Eight - Fires and Smoke

Ajahn Ñāniko

Eight - Fires and Smoke

In early August 2020, a generous layperson living at the monastery wanted to take Luang Por Pasanno on a tour of the Big Sur coastal wilderness, as he had never been there before. A few of us joined and went down for a three day trip. On the second day, there was an outdoor meal offering at Big Creek Canyon, and our group sat at a rough redwood-slab table and took the meal, encircled by the lush and beautiful coastal canyon wilderness.

A brutal fire season ensued, and by the last day of August the smoke was thick at Abhayagiri. The closest fire was near Hull Mountain to the east, about twenty miles away, but it was uncertain where this smoke was coming from exactly. There were also fires in the Santa Rosa and Santa Cruz areas. After several days engulfed in smoke, the throat gets scratchy, eyes are irritated and energy is generally low.

On September 7th, the Oak Fire hit just north of Willits, and was therefore much closer to home for Abhayagiri. By late afternoon, the sun had disappeared and everything was a reddish color. The atmosphere remained like that for a few days, then came the raining ash for about a week. We got a call from Luang Por Piak in Thailand, checking to see if we were okay - this show of support was greatly appreciated.

Then the Big Creek area, where we had the meal offering in early August, burned down.

In October 2017 the Abhayagiri community had to evacuate due to approaching fires. If there is only smoke, with no fire, at least it will clear up at some point. This year Cal Fire worked tirelessly to contain the huge fires, which were initially ignited by unseasonal lightning strikes. A lack of wind and slightly high humidity helped in their efforts at first, but then the weather conditions turned dryer and warmer and stayed that way.

There exists a protective Pāli chant known as the Quail’s Protection, which recounts a former life of the Buddha. One day the Buddha was on his daily alms round with several bhikkhus when nearby, a huge forest fire had broken out and was coming toward the village. The fire suddenly stopped, became calm, and went back. As the monks wonder at this, the story continues:

“It is no present power of mine,” Buddha told them, “that makes the fire go out as soon as it reaches this spot. It is the power of a former Act of Truth of mine. No fire will ever burn this spot during the whole of this world age. This is one of the miracles which will last until the end of this era.”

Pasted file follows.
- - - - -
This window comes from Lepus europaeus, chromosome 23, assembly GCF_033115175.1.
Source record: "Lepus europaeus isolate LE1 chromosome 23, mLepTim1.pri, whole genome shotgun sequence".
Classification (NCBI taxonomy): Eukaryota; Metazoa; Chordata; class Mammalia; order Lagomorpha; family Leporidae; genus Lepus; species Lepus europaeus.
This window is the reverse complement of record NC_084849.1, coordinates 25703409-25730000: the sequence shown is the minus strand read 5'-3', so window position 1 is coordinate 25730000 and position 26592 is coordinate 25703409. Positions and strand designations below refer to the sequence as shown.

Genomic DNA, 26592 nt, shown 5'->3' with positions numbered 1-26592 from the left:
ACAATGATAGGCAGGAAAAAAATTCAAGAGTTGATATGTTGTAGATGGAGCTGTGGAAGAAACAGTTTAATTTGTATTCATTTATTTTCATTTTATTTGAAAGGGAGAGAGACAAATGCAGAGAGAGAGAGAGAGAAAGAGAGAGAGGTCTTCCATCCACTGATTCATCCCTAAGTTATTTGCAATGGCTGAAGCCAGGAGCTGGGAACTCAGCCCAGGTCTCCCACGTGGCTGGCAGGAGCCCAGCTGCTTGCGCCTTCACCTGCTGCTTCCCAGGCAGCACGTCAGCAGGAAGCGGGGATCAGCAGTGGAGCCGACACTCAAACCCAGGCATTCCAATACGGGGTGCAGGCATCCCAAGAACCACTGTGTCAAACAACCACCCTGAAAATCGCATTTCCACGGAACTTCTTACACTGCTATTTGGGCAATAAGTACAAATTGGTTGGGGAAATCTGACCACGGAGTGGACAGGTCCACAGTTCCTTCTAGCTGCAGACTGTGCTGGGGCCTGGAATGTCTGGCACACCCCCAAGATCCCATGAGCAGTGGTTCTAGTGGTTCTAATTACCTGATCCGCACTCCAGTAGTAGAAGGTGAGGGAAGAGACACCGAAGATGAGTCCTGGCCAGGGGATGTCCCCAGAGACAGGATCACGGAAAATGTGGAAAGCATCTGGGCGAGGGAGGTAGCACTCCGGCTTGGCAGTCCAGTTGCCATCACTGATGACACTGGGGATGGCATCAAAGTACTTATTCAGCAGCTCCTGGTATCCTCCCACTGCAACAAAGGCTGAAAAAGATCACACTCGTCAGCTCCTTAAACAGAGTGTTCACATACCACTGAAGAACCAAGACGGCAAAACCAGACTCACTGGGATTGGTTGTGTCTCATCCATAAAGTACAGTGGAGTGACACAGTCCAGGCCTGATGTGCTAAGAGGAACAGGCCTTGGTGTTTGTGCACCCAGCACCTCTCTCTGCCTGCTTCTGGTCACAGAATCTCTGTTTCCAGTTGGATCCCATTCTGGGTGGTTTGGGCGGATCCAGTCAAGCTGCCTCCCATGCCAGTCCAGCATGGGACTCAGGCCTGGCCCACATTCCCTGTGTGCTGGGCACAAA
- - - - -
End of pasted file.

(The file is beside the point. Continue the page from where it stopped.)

The Elder Ānanda then folded a robe and laid it down for Buddha to sit on. After he had taken his seat, the monks bowed to him and seated themselves respectfully around him. “Only the present is known to us, Bhante. The past is hidden. Please make it clear to us.” At their request, the Buddha told a Jataka, or story of the past.

Long, long ago in this very spot the Bodhisatta was reborn as a quail. Every day, his parents fed him with food which they brought in their beaks, since he was still confined to the nest and unable to forage on his own. The baby quail did not even have the strength yet to stand on his feet to walk about, much less to spread his wings and fly.

A great jungle fire broke out. As the flames swept through the grass and the forest, birds and animals fled for their lives. The air was filled with the shrieking of adult birds flying away from their nests. The parents of this young bird were as frightened as the others and abandoned their helpless offspring to his fate. Lying there in the nest, the little quail stretched his neck to see what was happening. When he saw the flames coming toward him, he thought to himself, “My parents, fearing death, have fled to save themselves, leaving me here completely alone. I am without protector or helper. Had I the power to take to my wings, I too would fly to safety. If I could use my legs, I would run away. What can I do?”

“In this world,” he thought further, “there exists the Power of Goodness and the Power of Truth. There are beings who, having realized all the Perfections in previous lives, have attained enlightenment beneath a Bodhi tree. They have become Buddhas, filled with truth, compassion and patience. There is power in the attributes they have won. Although I am very young and very weak, I can grasp one truth that is the single principle in Nature. As I call to mind the Buddhas of the past and the power of their attributes, let me perform an Act of Truth.”

The little quail concentrated his mind by recalling the power of the Buddhas long since passed away and declared, “With wings that cannot fly and legs that cannot yet walk, forsaken by my parents, here I lie. By this truth and by the faith that is in me, I call on you, O dreadful Fire, to turn back, harming neither me nor any of the other birds!”

At that instant, the fire retreated 16 acres, and went out like a torch plunged in water, leaving a circle 32 acres in diameter around the baby quail perfectly unscathed.

Although the Jataka Tales are past life legends of the Buddha, chants such as the Quail’s Protection can remind us about the power of truth and virtue. The photo above is Big Creek Canyon, just after it burned. The table is the redwood slab we ate at that day in early August. Who can declare the cause for such things? It could just be a coincidence that the table we ate at didn’t burn. What we can say is that the group who offered that meal experienced a strengthening of faith, an important Dhamma quality.